The Cambridge Introduction to Modern British Fiction, 1950-2000 (Cambridge Introductions to Literature)
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Dominic Head demonstrates how the novel yields a special insight into important areas of social and cultural history in the second half of the twentieth-century. His study is the most exhaustive survey of post-war British fiction available. Placing novels in their social and historical context, it includes chapters on the state and the novel, class and social change, gender and sexual identity, national identity, and multiculturalism. Accessible and wide-ranging, this is the most current introduction to the subject available.
way beyond this opposition, since to Islam certain sacred things are unimpeachable or even (like the prophet Mohammed) unrepresentable, whilst to postmodernist practitioners everything is both questionable and available for any mode of representation. Towards Post-Nationalism Much migrant writing in Britain, chary of identifying with unaccommodating England, seeks, ostensibly, to enlarge perceptions of ‘Britishness’ in pursuit of propitious hybrids (Black-British, Jewish-British, and so on). It
renounces. The closer one looks at the key writers of the 1950s and 1960s, the more one ﬁnds unexpected subtleties and complexities, especially in those texts that depend on an evocation of gritty northern working-class experience. The class entrapment that pervades This Sporting Life, for example, coexists with something less easily identiﬁable. Storey engages with the problematic nature of social realism in a novel where the solidarity of place and setting – the provincial element – combines
associated with a feminist backlash, the critique of a perceived ‘girls on top’ culture often now being voiced by prominent feminist proponents of earlier decades. The novel that most clearly conveys this spirit of revisionism is Weldon’s Big Women (1997). Here 110 The Cambridge Introduction to Modern British Fiction, 1950–2000 Weldon examines elements of contradiction and hypocrisy in the feminist movement, by tracing the fortunes of a women’s publishing house (based on Virago) from the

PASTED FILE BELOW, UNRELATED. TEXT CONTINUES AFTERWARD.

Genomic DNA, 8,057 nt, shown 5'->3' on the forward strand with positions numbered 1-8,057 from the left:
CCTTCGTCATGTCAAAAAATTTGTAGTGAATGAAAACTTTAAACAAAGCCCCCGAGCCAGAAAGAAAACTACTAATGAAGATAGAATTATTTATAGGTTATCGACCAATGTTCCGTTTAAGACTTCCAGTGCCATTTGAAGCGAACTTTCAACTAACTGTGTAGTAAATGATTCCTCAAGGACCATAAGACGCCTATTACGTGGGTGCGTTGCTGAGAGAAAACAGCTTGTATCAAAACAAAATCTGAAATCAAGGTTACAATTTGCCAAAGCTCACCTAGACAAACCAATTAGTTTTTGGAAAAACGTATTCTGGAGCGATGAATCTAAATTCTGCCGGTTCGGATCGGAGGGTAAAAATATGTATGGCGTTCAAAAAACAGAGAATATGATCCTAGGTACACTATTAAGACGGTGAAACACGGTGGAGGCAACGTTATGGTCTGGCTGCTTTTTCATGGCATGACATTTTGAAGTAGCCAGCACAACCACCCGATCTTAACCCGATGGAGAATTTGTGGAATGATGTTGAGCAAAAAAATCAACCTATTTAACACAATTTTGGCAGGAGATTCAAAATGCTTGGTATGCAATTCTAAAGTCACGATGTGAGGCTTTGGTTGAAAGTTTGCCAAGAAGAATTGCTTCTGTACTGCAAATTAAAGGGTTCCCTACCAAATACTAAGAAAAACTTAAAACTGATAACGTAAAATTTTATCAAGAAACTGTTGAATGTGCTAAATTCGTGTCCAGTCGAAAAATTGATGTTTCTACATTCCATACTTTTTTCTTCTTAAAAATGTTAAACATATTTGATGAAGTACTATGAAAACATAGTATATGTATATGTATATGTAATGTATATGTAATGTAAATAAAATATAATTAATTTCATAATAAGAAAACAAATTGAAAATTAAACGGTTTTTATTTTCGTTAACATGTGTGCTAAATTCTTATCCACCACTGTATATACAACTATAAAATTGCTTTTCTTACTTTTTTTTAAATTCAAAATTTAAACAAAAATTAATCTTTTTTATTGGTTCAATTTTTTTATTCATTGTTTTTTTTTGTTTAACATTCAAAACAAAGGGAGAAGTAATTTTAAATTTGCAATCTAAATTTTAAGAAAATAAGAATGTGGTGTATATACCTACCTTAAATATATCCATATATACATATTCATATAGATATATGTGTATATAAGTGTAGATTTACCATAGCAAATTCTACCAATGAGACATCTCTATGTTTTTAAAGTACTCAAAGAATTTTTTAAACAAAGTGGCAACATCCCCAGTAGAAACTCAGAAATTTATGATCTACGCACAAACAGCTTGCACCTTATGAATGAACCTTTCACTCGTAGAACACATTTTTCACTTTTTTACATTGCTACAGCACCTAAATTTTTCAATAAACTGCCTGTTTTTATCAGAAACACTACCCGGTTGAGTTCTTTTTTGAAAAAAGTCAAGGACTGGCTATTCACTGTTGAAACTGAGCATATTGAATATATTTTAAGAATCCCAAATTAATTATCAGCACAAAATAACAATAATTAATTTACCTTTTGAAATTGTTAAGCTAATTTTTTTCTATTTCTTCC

extracting the lyrical moment from tragic inevitability’. In Patten’s view it is the cultivation of this lyricism that prevents both Johnston and MacLaverty from engaging ‘with a multitextured and abstruse society’.29 Bernard MacLaverty’s Cal (1983) falls into Patten’s category of novels that, even if ‘eloquent and well-executed’, represent some kind of ‘reductionist’ imaginative failure, where ‘wistful relationships’ are ‘swamped and severed by a faceless paramilitary machine’.30 On the face of
that is instructive. A ‘West Indian woman’ called Bertha tolerates in silence continued abuse from her fellow workers (p. 81); she ignores the complaints of the ‘nigger stink’ voiced by one particularly vile white woman Elaine, until one day Bertha’s patience snaps and this repeated taunt from Elaine earns her a vicious beating. The onlookers, who had become uneasy at the extremity of Elaine’s victimization of Bertha, now close ranks: ‘Bertha’s use of her ﬁsts, the silent ferocity of her attack,